In his February blog post, The Mittani lamented the loss of pre-dominion sovereignty mechanics, where holding space was just a matter of dropping POS and superior firepower. He complained that, with sovereignty costs in place, PVP alliances had to trouble themselves with the headaches of administration and revenue generation. That now, instead of just looking for good PVP, a nullsec empire had to administer their space - to involve themselves in the petty concerns of the CareBears who make the money, that pays the cost of empire, that frees the warrior class from the tedium of day-to-day revenue generation.   

As I've said elsewhere, all this is by design. Those crafty devils at CCP have made the CareBear a nullsec empire must-have.

I've yet to meet a PVP alliance that understands the mechanics of the industrial side of New Eden, or has the faintest grasp of how markets work. To top it off, the PVPer's natural contempt for Carebears tends to slop over into their business dealings with them - never the sort of thing that wins hearts and minds. With the current renter's market in nullsec, this is a big problem for alliances that take the old-school 'youz my bitch' approach to managing tenants.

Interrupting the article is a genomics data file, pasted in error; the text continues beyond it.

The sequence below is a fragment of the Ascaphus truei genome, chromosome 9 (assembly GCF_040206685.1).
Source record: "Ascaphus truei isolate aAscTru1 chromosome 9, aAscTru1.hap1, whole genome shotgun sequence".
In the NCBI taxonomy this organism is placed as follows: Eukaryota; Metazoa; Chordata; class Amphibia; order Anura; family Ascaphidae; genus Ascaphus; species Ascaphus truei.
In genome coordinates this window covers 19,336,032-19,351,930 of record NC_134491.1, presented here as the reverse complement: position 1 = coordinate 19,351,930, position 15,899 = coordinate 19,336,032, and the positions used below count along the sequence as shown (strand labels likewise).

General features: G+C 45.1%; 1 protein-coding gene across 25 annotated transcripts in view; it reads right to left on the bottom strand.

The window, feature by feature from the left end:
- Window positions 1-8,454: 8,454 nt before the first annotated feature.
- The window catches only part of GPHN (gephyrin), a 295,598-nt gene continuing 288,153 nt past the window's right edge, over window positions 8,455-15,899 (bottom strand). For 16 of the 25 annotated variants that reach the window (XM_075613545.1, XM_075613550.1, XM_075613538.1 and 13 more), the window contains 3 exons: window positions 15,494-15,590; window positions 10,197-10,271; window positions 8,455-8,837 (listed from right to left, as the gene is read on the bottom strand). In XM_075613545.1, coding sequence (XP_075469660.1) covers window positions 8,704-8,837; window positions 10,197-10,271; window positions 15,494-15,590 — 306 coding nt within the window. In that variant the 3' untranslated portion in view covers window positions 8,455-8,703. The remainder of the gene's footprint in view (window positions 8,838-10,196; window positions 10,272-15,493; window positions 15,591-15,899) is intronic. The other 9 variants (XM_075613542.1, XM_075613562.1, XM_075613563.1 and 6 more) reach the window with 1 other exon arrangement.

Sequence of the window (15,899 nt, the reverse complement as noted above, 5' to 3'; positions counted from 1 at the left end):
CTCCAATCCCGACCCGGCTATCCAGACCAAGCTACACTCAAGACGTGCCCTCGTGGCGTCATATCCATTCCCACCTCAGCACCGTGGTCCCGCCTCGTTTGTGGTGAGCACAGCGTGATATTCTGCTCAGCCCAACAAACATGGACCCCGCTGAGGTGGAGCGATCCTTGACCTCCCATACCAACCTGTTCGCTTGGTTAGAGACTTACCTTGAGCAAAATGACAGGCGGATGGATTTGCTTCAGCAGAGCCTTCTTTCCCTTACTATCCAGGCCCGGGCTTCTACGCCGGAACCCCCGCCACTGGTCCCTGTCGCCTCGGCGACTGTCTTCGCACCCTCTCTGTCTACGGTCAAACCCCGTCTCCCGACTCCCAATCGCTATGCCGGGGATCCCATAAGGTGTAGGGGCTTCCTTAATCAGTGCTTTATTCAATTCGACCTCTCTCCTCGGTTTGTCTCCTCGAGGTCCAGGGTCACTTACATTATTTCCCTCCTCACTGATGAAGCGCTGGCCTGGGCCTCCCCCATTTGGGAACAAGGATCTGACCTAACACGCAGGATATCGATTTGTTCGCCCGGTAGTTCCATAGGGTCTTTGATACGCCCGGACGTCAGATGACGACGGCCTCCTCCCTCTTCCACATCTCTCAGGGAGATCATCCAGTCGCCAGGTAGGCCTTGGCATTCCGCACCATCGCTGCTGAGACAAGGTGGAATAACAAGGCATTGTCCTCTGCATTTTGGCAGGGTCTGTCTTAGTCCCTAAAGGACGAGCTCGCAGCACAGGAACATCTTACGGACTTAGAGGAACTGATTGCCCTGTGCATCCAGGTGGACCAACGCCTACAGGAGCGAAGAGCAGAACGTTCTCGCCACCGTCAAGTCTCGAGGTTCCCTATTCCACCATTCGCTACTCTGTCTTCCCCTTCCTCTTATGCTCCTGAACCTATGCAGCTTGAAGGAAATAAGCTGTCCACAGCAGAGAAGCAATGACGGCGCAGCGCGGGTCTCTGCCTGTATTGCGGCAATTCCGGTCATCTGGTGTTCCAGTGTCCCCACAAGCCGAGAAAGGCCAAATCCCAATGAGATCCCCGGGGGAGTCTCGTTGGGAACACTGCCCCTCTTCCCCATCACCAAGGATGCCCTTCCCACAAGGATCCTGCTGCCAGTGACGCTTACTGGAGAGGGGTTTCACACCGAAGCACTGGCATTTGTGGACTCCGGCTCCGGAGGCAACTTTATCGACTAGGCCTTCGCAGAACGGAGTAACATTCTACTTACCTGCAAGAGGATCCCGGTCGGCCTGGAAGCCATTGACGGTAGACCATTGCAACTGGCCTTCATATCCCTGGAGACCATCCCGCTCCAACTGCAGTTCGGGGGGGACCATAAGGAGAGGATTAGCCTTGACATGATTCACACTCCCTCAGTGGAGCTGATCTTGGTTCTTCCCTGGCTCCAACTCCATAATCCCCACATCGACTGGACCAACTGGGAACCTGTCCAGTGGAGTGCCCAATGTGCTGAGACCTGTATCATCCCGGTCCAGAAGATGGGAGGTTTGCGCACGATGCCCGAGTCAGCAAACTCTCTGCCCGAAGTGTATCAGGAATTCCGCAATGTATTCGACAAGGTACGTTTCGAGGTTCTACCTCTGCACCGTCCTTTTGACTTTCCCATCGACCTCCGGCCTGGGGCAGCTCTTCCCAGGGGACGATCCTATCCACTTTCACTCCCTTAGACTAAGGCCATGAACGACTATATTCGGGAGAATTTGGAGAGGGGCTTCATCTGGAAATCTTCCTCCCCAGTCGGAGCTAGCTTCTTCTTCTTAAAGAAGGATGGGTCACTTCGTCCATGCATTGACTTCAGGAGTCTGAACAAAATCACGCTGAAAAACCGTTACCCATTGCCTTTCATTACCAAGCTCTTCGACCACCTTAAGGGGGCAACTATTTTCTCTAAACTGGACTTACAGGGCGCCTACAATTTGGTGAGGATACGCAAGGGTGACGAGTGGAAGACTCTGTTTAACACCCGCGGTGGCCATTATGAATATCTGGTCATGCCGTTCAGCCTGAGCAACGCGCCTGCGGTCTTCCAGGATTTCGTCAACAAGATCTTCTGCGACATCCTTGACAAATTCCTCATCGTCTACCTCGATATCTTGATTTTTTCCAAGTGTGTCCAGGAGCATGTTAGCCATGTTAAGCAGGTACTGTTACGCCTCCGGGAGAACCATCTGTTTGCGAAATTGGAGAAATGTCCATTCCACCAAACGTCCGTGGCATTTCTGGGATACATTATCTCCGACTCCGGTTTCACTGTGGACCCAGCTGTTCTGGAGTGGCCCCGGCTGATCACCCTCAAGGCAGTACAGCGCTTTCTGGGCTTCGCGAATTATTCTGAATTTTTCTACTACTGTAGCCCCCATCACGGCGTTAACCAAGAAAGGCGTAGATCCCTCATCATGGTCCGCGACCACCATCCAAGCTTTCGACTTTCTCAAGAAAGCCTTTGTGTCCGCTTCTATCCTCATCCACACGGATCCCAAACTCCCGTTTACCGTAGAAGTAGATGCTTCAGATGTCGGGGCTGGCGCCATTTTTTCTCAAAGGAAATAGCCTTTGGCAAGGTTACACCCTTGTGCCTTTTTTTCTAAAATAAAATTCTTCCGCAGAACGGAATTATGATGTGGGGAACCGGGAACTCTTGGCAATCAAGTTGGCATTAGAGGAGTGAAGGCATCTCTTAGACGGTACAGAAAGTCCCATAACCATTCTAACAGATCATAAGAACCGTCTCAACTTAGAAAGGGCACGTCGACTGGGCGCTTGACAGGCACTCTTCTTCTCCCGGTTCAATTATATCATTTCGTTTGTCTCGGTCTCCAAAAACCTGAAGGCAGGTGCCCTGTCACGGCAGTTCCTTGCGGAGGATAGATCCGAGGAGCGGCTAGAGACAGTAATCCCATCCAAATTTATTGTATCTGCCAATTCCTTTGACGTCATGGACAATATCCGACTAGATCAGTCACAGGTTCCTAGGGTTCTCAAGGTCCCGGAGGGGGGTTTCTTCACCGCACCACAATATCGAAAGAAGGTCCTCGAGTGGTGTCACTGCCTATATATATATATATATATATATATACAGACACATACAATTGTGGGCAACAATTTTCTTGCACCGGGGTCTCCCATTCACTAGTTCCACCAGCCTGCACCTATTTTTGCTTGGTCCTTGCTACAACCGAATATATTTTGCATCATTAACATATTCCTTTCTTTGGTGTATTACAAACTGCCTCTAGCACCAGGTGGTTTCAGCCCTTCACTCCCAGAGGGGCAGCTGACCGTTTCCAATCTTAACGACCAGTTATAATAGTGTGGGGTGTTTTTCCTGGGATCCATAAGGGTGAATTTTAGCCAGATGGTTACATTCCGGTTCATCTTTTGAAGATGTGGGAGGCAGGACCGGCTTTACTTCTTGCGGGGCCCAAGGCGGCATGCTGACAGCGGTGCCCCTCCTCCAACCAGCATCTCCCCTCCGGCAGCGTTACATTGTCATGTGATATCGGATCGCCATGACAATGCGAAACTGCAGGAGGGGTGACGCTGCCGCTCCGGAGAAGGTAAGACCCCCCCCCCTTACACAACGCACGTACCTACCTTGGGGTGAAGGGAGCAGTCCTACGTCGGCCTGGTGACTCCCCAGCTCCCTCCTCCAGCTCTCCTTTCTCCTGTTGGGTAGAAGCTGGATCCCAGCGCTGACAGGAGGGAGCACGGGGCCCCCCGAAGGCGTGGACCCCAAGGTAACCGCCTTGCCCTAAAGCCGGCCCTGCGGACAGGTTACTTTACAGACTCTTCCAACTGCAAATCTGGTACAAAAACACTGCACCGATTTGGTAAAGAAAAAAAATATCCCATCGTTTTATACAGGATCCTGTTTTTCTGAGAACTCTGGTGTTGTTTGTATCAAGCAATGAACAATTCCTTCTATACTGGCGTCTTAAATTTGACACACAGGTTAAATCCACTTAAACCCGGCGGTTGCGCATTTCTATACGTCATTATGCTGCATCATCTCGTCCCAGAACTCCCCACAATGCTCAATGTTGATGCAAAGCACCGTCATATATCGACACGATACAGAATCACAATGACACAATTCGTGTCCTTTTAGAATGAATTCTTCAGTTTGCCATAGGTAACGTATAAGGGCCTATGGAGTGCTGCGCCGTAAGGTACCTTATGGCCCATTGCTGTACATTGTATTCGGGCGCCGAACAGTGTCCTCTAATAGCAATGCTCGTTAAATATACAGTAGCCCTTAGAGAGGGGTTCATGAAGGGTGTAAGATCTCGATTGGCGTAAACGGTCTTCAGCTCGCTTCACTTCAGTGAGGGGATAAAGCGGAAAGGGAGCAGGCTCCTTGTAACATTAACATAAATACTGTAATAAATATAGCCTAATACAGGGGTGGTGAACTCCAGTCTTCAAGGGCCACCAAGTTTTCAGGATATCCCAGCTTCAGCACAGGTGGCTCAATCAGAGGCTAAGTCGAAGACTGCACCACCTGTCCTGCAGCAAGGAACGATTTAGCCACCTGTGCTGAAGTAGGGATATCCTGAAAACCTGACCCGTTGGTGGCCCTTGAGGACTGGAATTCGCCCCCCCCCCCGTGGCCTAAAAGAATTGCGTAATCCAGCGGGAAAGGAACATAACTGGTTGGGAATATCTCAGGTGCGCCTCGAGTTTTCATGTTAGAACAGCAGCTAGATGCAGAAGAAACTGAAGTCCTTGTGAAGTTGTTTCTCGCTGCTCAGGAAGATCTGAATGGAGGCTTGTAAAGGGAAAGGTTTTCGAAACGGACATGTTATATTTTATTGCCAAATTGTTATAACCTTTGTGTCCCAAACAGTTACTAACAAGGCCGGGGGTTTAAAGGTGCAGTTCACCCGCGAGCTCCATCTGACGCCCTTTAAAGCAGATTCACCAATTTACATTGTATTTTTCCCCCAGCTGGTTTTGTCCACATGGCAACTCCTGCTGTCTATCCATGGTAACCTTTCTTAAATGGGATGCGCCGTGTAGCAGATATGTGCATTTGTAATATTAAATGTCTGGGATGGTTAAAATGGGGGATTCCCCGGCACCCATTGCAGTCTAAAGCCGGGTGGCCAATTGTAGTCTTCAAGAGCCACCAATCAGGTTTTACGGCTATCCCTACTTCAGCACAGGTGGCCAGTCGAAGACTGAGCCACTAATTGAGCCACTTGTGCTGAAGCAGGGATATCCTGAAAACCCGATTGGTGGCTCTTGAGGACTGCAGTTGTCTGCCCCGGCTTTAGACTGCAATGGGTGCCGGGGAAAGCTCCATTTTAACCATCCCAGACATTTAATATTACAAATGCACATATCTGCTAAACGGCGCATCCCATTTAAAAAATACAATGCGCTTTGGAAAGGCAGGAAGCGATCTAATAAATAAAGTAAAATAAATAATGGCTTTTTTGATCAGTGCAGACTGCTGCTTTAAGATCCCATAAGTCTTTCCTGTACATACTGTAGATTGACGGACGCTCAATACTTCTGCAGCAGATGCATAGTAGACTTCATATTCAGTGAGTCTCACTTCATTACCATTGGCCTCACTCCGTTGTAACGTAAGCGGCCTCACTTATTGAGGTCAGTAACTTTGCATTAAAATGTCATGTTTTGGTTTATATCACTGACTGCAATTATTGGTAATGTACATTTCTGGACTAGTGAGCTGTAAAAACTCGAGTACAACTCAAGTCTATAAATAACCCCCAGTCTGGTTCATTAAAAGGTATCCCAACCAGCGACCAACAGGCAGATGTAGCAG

Never forget: The relationship between a Carebear renter and the renter alliance is transactional. Loyalty - the lynch pin of the PVP alliance has limited application in the landlord/tenant relationship. The Carebear renter gives you money, which spends better than loyalty. All he wants in return is fair value for his ISK. But even so, a little Carebear love and understanding goes a long way toward keeping some slick-talking alliance in Teneferis or Catch from luring your revenue bears out from under you.


  1. It seems to me that the Northern Coalition has a different business model, one where "tenants" are all equal, and all expected to fight. The "tenantless model", perhaps? I see this is a stronger and more viable model. Do you agree?